I am trying not to think about something..
Abstract: This case illustrates the importance of conducting the clinical interview in a way that elicits the patient’s trust and empathy. We homoeopaths must train ourselves extensively in methods that put patients at ease and facilitate communication, including non-threatening ways of seeking information as well as appropriate listening skills.
Keywords: Obsessive Compulsive Disorder, Anxiety, Thoughts, Nitric Acid
Jayant was referred to our clinic for evaluation and possible treatment of severe distress and anxiety centering on his marriage. He arrived neatly dressed in his work clothes (he was a mechanic). He reported that he was 24 yrs old and this was the first time he had ever seen a Homoeopath who is dealing as a psychologist as well. He wasn’t sure that he really needed (or wanted) to be there, but he felt he was beginning to “come apart” a little bit due to his marital difficulties. He figured that it certainly wouldn’t hurt to come once to see whether we could help. What follows is a transcript of parts of this first interview.
Doctor: What sorts of problems have been troubling you during the past month?
Jayant: I’m beginning to have a lot of marital problems. I was married about 9 months ago, but I’ve been really tense around the house and we are having a lot of arguments.
Doctor: Is this something recent?
Jayant: Well, it wasn’t too bad at first, but it’s been worse lately. I’ve also been really uptight in my job, and I have not been getting my work done.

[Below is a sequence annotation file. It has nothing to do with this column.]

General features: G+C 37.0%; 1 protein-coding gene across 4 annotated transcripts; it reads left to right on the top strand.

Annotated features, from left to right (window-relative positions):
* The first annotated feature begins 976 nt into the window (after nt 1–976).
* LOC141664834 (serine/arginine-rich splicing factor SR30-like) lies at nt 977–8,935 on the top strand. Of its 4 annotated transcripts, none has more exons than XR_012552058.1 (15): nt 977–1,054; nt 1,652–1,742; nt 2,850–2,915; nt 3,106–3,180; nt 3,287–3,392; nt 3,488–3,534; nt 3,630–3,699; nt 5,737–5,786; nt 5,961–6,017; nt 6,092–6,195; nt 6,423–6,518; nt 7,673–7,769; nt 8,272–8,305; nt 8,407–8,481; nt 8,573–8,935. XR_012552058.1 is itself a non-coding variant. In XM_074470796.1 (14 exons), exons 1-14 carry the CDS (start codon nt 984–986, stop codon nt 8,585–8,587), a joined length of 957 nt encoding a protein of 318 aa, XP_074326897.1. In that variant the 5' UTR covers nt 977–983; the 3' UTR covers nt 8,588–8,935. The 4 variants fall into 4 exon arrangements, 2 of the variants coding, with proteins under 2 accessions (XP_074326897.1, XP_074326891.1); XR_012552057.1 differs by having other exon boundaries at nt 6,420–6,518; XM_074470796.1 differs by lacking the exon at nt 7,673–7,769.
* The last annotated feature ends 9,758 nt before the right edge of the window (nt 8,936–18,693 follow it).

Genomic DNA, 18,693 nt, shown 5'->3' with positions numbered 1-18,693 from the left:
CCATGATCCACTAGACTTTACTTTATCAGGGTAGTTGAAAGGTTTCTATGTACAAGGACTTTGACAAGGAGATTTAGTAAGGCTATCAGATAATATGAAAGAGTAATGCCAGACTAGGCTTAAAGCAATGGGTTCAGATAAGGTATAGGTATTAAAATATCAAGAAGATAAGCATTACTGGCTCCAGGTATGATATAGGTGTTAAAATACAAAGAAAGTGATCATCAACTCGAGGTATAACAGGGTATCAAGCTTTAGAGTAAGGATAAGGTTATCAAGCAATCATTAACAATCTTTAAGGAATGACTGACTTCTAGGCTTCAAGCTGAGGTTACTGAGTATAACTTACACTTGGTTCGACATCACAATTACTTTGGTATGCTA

Note that we always begin by asking the patient to describe for us, in a relatively open-ended way, the major difficulties that brought him or her to the clinic in the first place. When dealing with adults, or children old enough (or verbal enough) to tell us their story, this strategy tends to break the ice. It also allows us to relate details of the patient’s life revealed later in the interview to the central problems as seen through the patient’s eyes.
After Jayant described this major problem in some detail, I then asked him about his marriage, his job, and other current life circumstances. Jayant reported that he had worked steadily in an auto body repair shop for the past 4 years and that, 9 months previously, he had married a 20 year-old woman. After getting a better picture of his current situation, we returned to his feeling of distress and anxiety.
Doctor: When you feel uptight at work, is it the same kind of feeling you have at home?
Jayant: Pretty much; I just can’t seem to concentrate, and lots of times I lose track of what my wife is saying to me, which makes her mad and then we’ll have a big fight.
Doctor: Are you thinking about something when you lose your concentration, such as your work, or may be other things?
Jayant: Oh, I don’t know; I guess I just worry a lot.
Doctor: What do you find yourself worrying about most of the time?
Jayant: Well, I worry about getting fired and then not being able to support my family. A lot of the time I feel like I am going to catch something – you know, get sick and not be able to work. Basically I guess I am afraid of getting sick and then failing at my job and in my marriage, and having my parents and her parents both telling me what an ass I was for getting married in the first place.
During the first 15 minutes or so of the interview, Jayant seemed to be quite tense and anxious and would often look down at the floor while he talked, glancing up only occasionally to make eye-contact. Sometimes his right leg would twitch a bit. Although it was not easy to see at first because he was looking down, Jayant was also closing his eyes very tightly for a period of 2 to 3 seconds. It was during these periods when his eyes were closed that his right leg would twitch.